Contempo Updates
January 24/31, 2001

β-Lactam Antibiotic and β-Lactamase Inhibitor Combinations

Author Affiliations

Author Affiliations: Departments of Medicine (Drs Lee and Kumana) and Microbiology (Dr Yuen), The University of Hong Kong, Queen Mary Hospital, Hong Kong.


Contempo Updates Section Editor: Stephen J. Lurie, MD, PhD, Senior Editor.

JAMA. 2001;285(4):386-388. doi:10.1001/jama.285.4.386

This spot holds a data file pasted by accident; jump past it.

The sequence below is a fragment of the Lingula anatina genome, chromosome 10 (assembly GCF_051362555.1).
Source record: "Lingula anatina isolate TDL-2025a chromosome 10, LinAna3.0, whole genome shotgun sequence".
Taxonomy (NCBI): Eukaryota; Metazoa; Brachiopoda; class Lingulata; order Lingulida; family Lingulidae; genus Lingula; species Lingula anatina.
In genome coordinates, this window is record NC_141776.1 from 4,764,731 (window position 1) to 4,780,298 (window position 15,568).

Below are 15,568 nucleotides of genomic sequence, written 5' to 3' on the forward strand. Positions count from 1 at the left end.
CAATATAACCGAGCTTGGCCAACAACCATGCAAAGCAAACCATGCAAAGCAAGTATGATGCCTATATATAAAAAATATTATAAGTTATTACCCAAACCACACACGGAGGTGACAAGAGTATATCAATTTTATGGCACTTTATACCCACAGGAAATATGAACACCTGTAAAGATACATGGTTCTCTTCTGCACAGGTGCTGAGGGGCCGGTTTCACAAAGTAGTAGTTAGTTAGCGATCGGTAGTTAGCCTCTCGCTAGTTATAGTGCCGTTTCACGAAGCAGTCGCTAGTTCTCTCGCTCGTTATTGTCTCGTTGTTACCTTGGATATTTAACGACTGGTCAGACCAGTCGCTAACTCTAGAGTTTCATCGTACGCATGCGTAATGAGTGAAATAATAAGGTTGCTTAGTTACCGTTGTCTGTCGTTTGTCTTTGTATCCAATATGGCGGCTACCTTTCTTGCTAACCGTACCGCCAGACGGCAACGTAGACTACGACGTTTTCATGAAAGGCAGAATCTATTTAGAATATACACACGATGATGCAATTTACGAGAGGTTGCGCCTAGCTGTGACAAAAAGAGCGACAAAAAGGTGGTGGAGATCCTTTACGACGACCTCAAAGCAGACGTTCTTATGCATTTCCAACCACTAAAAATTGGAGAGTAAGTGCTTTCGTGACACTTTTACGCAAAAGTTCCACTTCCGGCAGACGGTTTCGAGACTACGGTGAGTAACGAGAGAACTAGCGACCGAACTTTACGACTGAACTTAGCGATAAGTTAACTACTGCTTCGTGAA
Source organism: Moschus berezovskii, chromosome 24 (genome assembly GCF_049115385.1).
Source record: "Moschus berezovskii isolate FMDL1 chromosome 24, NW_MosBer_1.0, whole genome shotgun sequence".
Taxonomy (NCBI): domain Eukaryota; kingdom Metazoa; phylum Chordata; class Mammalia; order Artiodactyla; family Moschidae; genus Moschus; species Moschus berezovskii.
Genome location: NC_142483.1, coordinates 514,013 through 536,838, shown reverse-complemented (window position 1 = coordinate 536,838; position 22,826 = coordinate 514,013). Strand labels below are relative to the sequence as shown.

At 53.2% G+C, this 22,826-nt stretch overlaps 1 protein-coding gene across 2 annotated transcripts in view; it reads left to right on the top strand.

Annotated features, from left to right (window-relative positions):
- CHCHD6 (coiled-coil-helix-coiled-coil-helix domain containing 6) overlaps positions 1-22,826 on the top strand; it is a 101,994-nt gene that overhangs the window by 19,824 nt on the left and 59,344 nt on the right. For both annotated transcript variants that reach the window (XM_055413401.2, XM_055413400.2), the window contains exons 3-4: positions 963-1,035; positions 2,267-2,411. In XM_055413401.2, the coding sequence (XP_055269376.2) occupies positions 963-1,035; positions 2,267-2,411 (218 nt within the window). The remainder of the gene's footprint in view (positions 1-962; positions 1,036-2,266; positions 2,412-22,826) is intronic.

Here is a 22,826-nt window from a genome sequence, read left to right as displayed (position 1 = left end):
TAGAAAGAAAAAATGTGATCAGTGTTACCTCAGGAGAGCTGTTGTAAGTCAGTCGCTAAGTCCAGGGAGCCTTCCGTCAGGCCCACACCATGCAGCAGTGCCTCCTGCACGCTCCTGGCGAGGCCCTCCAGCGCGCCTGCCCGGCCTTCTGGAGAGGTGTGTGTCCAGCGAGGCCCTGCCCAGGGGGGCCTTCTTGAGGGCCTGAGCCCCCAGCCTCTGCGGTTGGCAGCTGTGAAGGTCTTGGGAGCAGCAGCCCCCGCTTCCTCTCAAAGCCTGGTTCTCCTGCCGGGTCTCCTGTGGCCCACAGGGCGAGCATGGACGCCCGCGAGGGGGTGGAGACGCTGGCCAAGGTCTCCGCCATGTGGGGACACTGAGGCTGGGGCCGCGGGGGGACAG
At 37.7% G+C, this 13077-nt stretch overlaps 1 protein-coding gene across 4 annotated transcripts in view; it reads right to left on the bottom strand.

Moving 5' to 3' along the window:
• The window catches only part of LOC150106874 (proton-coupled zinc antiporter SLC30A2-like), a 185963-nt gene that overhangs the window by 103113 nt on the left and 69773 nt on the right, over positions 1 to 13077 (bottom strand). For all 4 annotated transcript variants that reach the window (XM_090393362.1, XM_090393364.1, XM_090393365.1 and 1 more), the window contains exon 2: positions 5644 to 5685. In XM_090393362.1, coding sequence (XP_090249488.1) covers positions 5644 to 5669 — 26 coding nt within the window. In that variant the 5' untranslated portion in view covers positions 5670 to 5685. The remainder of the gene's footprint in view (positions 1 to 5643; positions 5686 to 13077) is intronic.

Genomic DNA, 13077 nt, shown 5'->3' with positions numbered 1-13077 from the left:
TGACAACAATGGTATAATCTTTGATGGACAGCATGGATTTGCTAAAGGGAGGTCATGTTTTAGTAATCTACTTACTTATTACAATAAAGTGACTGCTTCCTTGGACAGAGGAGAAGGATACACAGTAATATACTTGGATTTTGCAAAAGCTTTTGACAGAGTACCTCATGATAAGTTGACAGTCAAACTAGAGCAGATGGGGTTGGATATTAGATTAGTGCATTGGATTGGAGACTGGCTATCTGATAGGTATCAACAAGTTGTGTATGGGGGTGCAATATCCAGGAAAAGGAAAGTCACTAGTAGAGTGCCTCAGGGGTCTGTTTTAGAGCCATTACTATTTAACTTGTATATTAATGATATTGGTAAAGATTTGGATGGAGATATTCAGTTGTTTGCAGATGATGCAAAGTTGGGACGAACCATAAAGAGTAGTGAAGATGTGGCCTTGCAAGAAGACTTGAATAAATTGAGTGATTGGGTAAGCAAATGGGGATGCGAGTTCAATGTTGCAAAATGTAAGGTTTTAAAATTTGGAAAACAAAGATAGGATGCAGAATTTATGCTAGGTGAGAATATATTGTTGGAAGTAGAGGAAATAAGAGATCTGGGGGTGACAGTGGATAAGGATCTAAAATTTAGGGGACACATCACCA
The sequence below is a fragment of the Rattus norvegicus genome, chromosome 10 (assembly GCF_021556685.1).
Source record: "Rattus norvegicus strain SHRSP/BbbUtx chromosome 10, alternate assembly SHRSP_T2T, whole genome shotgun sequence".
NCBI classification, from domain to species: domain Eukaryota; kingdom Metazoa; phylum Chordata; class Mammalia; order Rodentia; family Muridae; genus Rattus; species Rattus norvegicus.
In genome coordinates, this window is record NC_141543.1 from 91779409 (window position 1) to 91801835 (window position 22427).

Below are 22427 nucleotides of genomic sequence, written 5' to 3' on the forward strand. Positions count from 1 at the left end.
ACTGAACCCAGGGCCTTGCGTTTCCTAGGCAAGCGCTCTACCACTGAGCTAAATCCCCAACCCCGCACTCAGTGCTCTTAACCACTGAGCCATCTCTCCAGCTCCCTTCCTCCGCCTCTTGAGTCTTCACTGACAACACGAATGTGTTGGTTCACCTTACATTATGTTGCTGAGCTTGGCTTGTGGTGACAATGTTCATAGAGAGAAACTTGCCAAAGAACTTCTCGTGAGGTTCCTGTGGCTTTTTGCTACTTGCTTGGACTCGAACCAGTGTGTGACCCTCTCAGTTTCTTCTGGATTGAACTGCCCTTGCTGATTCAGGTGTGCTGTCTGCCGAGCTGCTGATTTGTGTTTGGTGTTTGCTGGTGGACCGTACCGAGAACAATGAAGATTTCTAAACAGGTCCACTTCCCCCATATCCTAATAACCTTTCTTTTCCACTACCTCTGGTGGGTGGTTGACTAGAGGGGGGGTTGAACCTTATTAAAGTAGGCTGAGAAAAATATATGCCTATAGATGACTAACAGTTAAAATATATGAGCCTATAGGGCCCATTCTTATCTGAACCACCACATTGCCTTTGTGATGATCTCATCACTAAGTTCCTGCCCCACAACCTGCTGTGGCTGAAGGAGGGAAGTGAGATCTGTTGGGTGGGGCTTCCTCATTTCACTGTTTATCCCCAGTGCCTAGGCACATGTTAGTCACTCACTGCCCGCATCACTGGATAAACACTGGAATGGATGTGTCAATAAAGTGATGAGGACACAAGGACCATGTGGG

β-Lactam antibiotics act by binding to penicillin-binding proteins (PBPs), thus inhibiting bacterial cell wall synthesis. Increasingly, however, these antibiotics are rendered ineffective because of degradation by β-lactamases. This family of enzymes, which are produced by gram-positive and gram-negative bacteria (including anaerobes) and mycobacteria,1,2 hydrolyze the β-lactam ring, thereby inactivating the antibiotic molecule prior to binding with PBPs. In response, β-lactamase inhibitors have been developed to conserve the activity and extend the spectrum of any accompanying β-lactam drug against β-lactamase–producing microorganisms.

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